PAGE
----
What’s missing is the proactive approach that rests on lean, efficient and precise operations backed by organised intelligence gathering that targets terror cells, disrupts their operations and put militants on the back foot. Along with the absence of proactive counter terror operations, there are hardly any efforts to shrink the space of the narrative of extremists and militants, which should be a cornerstone in the overall efforts to combat terrorism. But unfortunately, the government, the political parties, the civil society and the media are found wanting on this front. Simply speaking, a civil-military partnership and a joint strategy to confront terrorism are non-existent.

It is no wonder then that forces like the TTP and their allies and sympathisers have managed to create a lot of fog and confusion around the real issue of terrorism, which has consumed more than 40,000 lives in Pakistan since 2002 when Islamabad decided to support the US-led war on terrorism in line with UN resolutions.

The basic question that often gets ignored in the crescendo of dissenting voices is: should Pakistan allow its territory to be used for fanning terrorism in the region and around the world by foreign and local non-state actors? If the answer is yes – which is how extremist forces would like it – then the country should prepare to brace itself for being declared a pariah state by the international community and for tougher times ahead.

If the answer is no, then the state should decisively act to establish its writ on its territory.

The arguments put forward by some of the right wing parties that terrorism is the outcome of the presence of the US-led Nato forces in Afghanistan or of Islamabad’s support to international efforts against terrorism is simplistic. Such arguments ignore the fact, by design or default, that Pakistani territory is being used by militants for their operations both here and abroad. The international community is justified in demanding that Pakistan must act against such forces. The militants have a global agenda that stands contrary to the Pakistani state’s interest and the very fabric of its society.

But mainstream political parties and the military establishment seem to have failed to grasp this fact. Their lack of consensus and focus, an unsystematic approach and the duplicity in their actions and stated positions regarding the war on terrorism have exposed Pakistan to unprecedented internal dangers and transformed the country into one of the most dangerous places in the world.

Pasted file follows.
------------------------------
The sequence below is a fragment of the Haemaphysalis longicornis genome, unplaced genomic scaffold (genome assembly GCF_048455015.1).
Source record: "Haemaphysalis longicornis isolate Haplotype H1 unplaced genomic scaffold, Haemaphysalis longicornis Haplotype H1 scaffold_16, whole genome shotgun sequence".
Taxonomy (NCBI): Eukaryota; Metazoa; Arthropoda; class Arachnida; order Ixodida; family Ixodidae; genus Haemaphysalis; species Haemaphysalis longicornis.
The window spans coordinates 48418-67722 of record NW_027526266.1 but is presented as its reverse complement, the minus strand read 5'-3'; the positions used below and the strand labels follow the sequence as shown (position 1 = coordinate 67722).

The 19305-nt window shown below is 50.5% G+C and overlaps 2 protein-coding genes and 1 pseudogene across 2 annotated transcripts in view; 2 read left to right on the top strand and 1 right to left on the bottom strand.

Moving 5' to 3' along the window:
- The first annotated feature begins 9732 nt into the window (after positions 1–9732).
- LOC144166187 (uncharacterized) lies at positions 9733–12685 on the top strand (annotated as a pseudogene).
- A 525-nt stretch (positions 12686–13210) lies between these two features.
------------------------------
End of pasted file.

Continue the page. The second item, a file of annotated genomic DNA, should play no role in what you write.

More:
The New Year has dawned with bigger and graver uncertainties about the country’s future and its stability. The state’s capacity to launch any effective effort to defeat the terror network and establish the rule of law and peace appears dim in the coming months as political forces are gearing up for elections due sometime in the first half of 2013. This means that the paralysis or the defensive approach to counter terrorism are likely to continue until the hurly-burly of elections is over. Even after the elections, which are likely to result in more carnage given the current law-and-order situation, the new elected government will take at least a couple of months to settle down before it can concentrate on tackling this existential threat to the country along with dealing with the other pressing problems.

But does Pakistan have the luxury of time at its disposal? Can we afford this continued tragedy of delay? Haven’t we wasted enough time and precious lives in this directionless war on terrorism? And do any of the political parties aspiring to form the new government in 2013 give us any confidence that they have the capacity, ability and political will to take on this challenge?

The words and actions of the ruling and the main opposition parties hardly offer any ray of hope as the country sinks deeper into its self-inflicted crisis and appears all set to implode – not at the hands of any outside forces, but by the enemy from within. But are we prepared to recognise this enemy? 2013 again offers us this final choice with a pressing warning that there is not much time at our disposal.

The writer is editor The News, Karachi. Email: amir.zia@gmail.com

Amir Zia, "Talking with the enemy," The News. 2013-01-01.